Monday, March 19, 2012

Scratchbuilding the Robertsdale Post Office


In my last post, I wrote about the pleasures of scratchbuilding -- one of my favorite parts of the hobby.   My latest project is to recreate the cluster of buildings owned by the East Broad Top Railroad in the company town of Robertsdale on the east side of Broad Top Mountain.   There were four structures in what came to be called "Company Square" -- the massive company store built in 1875, the stone block station built around 1911,  a two story office building that held the coal company offices, and a plain stone block building constructed around 1915 that once held the Robertsdale Post Office. 

In recent years, the old Post Office has been acquired, along with the Depot, by the Friends of the East Broad Top Railroad, who have converted both buildings into a museum.  The Post Office has moved to the former EBT office building across the street.  The old Post Office had a varied and often colorful history.  Located on Main Street, across the EBT tracks from the depot, at times the building also housed a barber shop, a shoe shop, company offices, and apartments.  Upstairs rooms were used at times by community organizations for meetings, and during at least one coal miners' strike, these rooms served as an informal "lock-up" for the company police.  Here is a photo of the building as it appeared in the 1950s, the period I model the EBT.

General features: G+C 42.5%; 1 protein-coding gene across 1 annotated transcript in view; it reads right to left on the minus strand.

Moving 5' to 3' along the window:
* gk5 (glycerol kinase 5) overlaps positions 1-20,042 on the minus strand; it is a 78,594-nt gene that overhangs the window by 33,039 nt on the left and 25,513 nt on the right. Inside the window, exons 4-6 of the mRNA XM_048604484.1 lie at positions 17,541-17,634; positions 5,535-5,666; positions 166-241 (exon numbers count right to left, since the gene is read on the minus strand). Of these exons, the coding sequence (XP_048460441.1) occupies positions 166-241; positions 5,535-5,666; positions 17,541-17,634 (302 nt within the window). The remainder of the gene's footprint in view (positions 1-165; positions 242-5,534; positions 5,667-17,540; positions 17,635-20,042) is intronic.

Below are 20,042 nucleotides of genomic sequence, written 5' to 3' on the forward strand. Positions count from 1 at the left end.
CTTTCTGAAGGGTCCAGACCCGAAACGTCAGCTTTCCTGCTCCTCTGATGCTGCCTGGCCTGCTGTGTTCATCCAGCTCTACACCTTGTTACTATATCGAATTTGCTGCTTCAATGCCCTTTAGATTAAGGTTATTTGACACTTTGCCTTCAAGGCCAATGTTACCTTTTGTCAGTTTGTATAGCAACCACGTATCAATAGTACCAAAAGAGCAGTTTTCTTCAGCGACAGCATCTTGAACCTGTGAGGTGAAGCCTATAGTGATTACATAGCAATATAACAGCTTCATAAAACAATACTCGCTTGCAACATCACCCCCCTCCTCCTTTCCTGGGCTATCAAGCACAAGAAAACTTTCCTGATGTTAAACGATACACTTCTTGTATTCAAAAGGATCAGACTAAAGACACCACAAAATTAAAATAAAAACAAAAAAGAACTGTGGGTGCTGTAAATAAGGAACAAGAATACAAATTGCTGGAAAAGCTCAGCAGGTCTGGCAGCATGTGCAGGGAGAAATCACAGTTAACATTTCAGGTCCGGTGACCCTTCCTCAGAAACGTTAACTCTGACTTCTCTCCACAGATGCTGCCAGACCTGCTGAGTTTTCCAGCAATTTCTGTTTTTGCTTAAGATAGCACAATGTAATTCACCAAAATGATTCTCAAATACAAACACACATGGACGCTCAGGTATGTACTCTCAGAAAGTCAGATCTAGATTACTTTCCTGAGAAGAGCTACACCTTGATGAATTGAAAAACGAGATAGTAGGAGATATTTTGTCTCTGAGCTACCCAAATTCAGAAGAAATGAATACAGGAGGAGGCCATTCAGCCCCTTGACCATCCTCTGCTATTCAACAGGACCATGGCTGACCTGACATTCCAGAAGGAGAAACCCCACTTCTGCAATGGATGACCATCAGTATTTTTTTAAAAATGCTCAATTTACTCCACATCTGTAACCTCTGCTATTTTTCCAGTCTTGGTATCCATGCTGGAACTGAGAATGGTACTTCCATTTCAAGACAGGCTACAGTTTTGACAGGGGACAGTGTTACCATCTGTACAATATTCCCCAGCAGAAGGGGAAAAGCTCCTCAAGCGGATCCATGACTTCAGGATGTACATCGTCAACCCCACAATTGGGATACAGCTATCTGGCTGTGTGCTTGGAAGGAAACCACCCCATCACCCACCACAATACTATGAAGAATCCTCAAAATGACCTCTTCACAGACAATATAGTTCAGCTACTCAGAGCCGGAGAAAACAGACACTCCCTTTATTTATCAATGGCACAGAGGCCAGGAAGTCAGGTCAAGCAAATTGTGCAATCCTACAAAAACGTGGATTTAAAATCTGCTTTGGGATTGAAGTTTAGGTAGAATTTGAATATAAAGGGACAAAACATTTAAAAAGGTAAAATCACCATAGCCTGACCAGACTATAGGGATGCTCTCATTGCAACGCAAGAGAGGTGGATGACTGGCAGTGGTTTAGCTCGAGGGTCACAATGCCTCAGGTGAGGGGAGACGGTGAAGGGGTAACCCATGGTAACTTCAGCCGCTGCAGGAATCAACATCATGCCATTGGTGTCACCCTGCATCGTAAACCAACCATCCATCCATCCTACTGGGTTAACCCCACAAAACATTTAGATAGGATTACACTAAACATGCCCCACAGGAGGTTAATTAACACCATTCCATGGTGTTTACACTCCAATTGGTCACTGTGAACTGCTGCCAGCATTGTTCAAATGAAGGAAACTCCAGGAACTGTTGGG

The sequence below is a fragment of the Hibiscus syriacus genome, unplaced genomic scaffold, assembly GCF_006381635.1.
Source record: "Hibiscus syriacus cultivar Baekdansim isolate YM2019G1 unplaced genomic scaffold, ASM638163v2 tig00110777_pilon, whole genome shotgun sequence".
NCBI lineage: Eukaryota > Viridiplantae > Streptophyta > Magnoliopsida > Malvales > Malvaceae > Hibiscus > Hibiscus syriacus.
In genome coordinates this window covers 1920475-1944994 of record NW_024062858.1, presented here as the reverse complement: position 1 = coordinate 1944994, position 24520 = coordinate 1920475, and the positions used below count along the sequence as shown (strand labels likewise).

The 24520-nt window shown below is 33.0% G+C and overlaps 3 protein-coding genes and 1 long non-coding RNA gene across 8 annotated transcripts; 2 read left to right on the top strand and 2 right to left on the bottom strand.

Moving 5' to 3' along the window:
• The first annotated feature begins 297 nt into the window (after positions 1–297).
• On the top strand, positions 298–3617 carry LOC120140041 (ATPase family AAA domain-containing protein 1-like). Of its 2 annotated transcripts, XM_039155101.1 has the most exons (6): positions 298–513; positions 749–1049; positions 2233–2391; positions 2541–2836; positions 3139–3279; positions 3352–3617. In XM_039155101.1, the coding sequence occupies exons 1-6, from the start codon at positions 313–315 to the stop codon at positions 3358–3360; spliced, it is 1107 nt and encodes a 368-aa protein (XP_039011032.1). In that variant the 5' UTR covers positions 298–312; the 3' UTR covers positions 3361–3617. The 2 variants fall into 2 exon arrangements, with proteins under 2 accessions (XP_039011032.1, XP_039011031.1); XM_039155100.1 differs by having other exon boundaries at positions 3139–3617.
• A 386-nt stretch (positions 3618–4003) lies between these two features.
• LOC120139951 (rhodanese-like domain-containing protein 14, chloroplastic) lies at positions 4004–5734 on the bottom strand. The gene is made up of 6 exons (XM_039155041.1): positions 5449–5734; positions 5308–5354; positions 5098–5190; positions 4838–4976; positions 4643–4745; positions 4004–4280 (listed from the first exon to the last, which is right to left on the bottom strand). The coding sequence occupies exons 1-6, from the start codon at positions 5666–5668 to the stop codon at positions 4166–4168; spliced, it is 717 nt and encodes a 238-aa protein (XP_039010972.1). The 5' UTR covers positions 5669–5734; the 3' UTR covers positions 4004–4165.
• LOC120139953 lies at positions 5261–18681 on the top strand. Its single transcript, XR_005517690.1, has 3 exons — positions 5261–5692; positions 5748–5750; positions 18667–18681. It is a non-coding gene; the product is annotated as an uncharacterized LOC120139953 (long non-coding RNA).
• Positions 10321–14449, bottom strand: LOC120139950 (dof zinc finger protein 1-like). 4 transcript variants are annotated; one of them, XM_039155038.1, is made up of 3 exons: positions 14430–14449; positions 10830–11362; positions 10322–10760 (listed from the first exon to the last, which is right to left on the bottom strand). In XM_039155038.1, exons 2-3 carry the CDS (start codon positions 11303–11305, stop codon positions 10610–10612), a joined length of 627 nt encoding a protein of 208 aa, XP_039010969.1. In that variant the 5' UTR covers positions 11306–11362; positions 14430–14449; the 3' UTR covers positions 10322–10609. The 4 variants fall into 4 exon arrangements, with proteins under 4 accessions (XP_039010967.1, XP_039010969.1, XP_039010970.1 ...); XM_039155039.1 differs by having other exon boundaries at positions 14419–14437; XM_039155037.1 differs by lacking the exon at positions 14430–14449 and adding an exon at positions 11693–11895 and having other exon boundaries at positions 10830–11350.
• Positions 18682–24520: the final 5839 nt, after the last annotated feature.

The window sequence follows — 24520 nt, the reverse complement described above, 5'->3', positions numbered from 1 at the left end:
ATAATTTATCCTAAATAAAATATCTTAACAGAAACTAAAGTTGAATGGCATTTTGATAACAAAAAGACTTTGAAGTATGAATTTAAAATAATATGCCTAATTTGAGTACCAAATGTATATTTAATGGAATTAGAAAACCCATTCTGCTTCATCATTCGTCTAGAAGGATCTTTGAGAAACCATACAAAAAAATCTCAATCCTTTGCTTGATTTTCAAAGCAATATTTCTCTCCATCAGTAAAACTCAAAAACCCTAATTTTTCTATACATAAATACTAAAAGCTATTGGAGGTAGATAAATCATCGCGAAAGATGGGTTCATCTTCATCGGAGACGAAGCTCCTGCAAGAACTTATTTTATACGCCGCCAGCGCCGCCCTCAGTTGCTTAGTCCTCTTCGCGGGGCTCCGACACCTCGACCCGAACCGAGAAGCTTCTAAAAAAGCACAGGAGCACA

Preliminary Research and Challenges

As you can see, the building was not in the best shape at the end of EBT operations.  Modeling the structure was a challenge, since while there are many photos of the Company Store and the Station, very few photographers thought this plain rectangular building worth the time to preserve on film.  Even determining dimensions was problematic.  It appeared I would have to estimate the size of the building and the location of doors and windows by counting the stone blocks, which measure 8 by 8 inches and are 16 inches long.  Furthermore, I could not locate any good pictures of the sides or the back of the building.   How was I going to scratchbuild a structure with only the front to go on?